The circumstances of Login.gov’s creation require it to be a cost-recoverable service—that is, it has to charge agencies for each user of the system. Given that we now know that fraudulent digital identities are a vector for stealing billions of dollars from public coffers, the logic of “cost-recoverable” indicates that it’s well worth fully subsidizing Login.gov for every federal, state, and local agency that wants to use it. The program is run by fewer than 40 people—a relatively small appropriation would have a vast return on investment.
Expanding access to the Federal Data Services Hub (Federal DSH) would be another smart investment. Housed at the Centers for Medicare & Medicaid Services, the Federal DSH uses a variety of government and commercial data sources to verify identity and other information, such as address, income, and employer information for individuals applying for health insurance on a state or federal health exchange.9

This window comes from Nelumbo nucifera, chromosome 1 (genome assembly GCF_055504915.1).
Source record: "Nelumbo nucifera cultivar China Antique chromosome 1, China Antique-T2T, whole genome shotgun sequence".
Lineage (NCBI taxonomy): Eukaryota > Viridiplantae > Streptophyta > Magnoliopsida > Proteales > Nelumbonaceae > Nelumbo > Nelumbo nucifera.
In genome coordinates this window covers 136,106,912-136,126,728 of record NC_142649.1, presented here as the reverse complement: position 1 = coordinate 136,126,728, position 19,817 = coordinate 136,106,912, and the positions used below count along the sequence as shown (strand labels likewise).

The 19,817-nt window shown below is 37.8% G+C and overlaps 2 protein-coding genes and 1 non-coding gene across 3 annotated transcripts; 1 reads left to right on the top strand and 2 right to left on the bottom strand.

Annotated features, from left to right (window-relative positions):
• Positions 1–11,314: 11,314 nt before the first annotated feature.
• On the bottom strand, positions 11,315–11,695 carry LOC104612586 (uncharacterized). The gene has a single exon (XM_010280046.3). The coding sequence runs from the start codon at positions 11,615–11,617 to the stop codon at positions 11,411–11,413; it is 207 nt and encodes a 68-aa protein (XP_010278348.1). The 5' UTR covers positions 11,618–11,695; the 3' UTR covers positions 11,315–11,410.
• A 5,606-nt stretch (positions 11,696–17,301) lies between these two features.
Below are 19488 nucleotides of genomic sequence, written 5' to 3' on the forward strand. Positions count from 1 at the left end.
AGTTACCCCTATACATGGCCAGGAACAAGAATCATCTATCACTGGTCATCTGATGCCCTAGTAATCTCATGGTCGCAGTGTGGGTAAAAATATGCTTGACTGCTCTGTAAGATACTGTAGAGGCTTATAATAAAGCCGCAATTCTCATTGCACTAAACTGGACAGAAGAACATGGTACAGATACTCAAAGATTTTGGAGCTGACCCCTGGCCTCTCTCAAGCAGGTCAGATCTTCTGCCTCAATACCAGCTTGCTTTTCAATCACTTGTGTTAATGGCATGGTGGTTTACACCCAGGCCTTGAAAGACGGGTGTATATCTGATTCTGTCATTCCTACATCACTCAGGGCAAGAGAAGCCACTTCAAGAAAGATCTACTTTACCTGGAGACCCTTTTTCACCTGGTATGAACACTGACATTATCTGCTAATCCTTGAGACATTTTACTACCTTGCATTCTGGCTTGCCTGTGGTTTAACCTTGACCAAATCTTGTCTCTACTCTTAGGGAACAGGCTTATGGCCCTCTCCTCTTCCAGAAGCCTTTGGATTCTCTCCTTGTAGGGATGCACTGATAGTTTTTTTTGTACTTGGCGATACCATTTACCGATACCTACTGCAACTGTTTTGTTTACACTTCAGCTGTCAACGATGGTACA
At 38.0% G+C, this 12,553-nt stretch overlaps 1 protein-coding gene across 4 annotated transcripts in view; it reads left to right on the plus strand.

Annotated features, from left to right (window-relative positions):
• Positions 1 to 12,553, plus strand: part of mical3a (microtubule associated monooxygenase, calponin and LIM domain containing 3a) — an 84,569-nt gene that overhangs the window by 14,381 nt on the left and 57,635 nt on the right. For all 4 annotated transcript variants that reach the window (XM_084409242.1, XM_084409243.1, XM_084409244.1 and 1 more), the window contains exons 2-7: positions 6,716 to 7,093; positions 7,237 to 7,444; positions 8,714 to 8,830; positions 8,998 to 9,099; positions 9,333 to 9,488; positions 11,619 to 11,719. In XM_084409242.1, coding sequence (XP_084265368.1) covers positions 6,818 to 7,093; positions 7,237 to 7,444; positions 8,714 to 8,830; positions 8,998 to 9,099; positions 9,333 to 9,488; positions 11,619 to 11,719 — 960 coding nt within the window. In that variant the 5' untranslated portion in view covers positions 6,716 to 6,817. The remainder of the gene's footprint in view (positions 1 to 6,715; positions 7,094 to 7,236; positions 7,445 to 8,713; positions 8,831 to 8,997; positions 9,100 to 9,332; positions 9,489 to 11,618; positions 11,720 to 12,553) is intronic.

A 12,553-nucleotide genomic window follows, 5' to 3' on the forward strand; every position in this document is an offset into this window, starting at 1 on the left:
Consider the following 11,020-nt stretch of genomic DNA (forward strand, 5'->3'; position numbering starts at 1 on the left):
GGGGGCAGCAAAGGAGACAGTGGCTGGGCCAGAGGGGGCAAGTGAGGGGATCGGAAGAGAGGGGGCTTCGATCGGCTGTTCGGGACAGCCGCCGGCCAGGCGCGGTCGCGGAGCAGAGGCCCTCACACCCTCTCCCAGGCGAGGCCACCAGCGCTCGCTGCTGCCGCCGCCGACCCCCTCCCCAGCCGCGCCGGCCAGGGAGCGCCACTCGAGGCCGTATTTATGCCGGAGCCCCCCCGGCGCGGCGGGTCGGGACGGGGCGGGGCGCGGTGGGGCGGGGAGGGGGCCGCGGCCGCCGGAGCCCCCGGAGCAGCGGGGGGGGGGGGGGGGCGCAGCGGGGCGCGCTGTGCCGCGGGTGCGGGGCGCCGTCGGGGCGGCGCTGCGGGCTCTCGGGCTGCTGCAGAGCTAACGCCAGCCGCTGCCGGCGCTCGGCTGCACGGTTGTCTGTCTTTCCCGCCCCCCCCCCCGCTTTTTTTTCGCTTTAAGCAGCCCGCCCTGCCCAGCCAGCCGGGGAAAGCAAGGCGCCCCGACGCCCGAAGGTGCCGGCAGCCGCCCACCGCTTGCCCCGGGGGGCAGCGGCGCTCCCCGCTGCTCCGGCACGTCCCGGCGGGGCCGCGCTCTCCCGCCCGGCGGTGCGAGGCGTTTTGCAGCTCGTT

By integrating and expanding access to the existing federal services offered by Login.gov and the Federal DSH, individuals would no longer need to maintain a series of accounts for each separate agency or government service and could instead create a single government login that unites all of their interactions with government. This unified identity system could be used to create efficiencies, prevent fraud, and support a broader unified public benefit system for people to access health care, food, or unemployment benefits. Login.gov’s use of industry-standard authentication protocols means that private-sector companies could be permitted to validate individuals’ identities using their Login.gov account, a virtual equivalent of showing a government-issued photo ID to get into a bar or buy a prescribed controlled substance from a pharmacy.